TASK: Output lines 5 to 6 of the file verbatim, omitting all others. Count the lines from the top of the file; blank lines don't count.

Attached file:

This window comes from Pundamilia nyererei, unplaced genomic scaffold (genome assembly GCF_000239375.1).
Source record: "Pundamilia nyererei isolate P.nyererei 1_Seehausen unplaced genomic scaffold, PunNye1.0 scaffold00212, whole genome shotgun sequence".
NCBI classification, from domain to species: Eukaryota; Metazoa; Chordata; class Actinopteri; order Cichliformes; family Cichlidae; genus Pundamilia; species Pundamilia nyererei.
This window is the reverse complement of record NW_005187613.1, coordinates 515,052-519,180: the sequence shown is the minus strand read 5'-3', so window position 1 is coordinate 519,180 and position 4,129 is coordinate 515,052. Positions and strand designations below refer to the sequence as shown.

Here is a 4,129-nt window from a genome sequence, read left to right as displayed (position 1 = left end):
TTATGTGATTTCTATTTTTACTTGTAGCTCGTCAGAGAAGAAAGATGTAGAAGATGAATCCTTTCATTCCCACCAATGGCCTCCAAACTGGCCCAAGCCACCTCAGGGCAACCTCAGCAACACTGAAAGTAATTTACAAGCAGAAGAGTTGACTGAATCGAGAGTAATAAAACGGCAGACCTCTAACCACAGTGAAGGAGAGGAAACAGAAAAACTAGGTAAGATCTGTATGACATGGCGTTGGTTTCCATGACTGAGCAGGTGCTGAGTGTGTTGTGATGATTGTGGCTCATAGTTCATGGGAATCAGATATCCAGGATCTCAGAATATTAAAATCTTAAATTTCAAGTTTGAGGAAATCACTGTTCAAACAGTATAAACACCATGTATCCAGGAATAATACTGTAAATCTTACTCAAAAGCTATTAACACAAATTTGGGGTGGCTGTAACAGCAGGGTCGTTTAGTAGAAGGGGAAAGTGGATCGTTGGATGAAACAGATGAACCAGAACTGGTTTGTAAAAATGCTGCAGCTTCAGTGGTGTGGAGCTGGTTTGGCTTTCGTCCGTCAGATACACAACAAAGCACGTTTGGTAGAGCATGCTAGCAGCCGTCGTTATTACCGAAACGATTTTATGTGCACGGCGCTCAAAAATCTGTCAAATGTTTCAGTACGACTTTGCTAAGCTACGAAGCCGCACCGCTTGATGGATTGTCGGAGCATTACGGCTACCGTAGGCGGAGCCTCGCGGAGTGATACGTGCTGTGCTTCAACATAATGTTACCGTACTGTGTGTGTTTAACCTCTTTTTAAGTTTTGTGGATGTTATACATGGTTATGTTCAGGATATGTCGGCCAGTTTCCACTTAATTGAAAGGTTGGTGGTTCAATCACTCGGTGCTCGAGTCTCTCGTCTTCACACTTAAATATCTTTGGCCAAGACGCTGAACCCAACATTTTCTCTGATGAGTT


Here is a 4,129-nt window from a genome sequence, read left to right as displayed (position 1 = left end):
TTATGTGATTTCTATTTTTACTTGTAGCTCGTCAGAGAAGAAAGATGTAGAAGATGAATCCTTTCATTCCCACCAATGGCCTCCAAACTGGCCCAAGCCACCTCAGGGCAACCTCAGCAACACTGAAAGTAATTTACAAGCAGAAGAGTTGACTGAATCGAGAGTAATAAAACGGCAGACCTCTAACCACAGTGAAGGAGAGGAAACAGAAAAACTAGGTAAGATCTGTATGACATGGCGTTGGTTTCCATGACTGAGCAGGTGCTGAGTGTGTTGTGATGATTGTGGCTCATAGTTCATGGGAATCAGATATCCAGGATCTCAGAATATTAAAATCTTAAATTTCAAGTTTGAGGAAATCACTGTTCAAACAGTATAAACACCATGTATCCAGGAATAATACTGTAAATCTTACTCAAAAGCTATTAACACAAATTTGGGGTGGCTGTAACAGCAGGGTCGTTTAGTAGAAGGGGAAAGTGGATCGTTGGATGAAACAGATGAACCAGAACTGGTTTGTAAAAATGCTGCAGCTTCAGTGGTGTGGAGCTGGTTTGGCTTTCGTCCGTCAGATACACAACAAAGCACGTTTGGTAGAGCATGCTAGCAGCCGTCGTTATTACCGAAACGATTTTATGTGCACGGCGCTCAAAAATCTGTCAAATGTTTCAGTACGACTTTGCTAAGCTACGAAGCCGCACCGCTTGATGGATTGTCGGAGCATTACGGCTACCGTAGGCGGAGCCTCGCGGAGTGATACGTGCTGTGCTTCAACATAATGTTACCGTACTGTGTGTGTTTAACCTCTTTTTAAGTTTTGTGGATGTTATACATGGTTATGTTCAGGATATGTCGGCCAGTTTCCACTTAATTGAAAGGTTGGTGGTTCAATCACTCGGTGCTCGAGTCTCTCGTCTTCACACTTAAATATCTTTGGCCAAGACGCTGAACCCAACATTTTCTCTGATGAGTT